This year, I am preparing my portfolio for my National Boards. Let me preface this by saying that National Board Certification is completely voluntary. Just like lawyers and doctors have their boards, teachers do as well. I started this process because, honestly, I wanted that NBCT acronym after my name. I knew that a National Board Certified teacher is incredibly knowledgeable about teaching and excels at it. I wanted to be associated with those kind of teachers.
Currently, I am in the middle of assembling my portfolio, which is due March 31st. The portfolio requires me to submit four entries. If you want a detailed explanation of the process and another teacher's reasons for seeking certification, click here: Confessions of a New NBCT.
Two of the entries require a video submission. Watching myself teach is at times excruciating, especially seeing my students when I'm not there. When I watch their conversations, I often see some misunderstanding I had no idea they had. I'm also aware of some of the things I do. For example, in the video I am now considering submitting, I try to give a hint about angles, but it just looks I am doing some wierd dance. The shapes I am making with my hands look nothing like angles.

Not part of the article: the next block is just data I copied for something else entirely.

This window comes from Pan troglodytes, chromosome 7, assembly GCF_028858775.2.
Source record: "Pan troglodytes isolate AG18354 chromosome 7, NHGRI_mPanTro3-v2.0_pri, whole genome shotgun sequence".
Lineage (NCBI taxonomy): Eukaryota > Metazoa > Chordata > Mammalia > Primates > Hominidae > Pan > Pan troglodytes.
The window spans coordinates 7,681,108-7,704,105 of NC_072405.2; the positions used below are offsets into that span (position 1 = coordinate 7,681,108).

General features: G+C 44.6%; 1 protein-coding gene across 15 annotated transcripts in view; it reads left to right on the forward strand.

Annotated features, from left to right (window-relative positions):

I may be expecting too much from myself. I am on my ninth video attempt for this one entry. Here are some examples of why I decided to re-film:
My first attempt: Launching marbles in the gym and calculating their speed. I was nervous and I didn't ask very probing questions. The acoustics in the gym made it impossible to hear student conversation.
I came home from my daily Starbucks work session today and told my husband that I wanted to re-film. He reminded me that I am teaching real people and that I will never get the perfect video, at least to my standards. I know that what I have now is a very real video of what happens everyday in my class. My analysis of it will be very candid, identifying issues and reflecting on what I will do differently in the future. That is the best I can do. It's time to "make it work."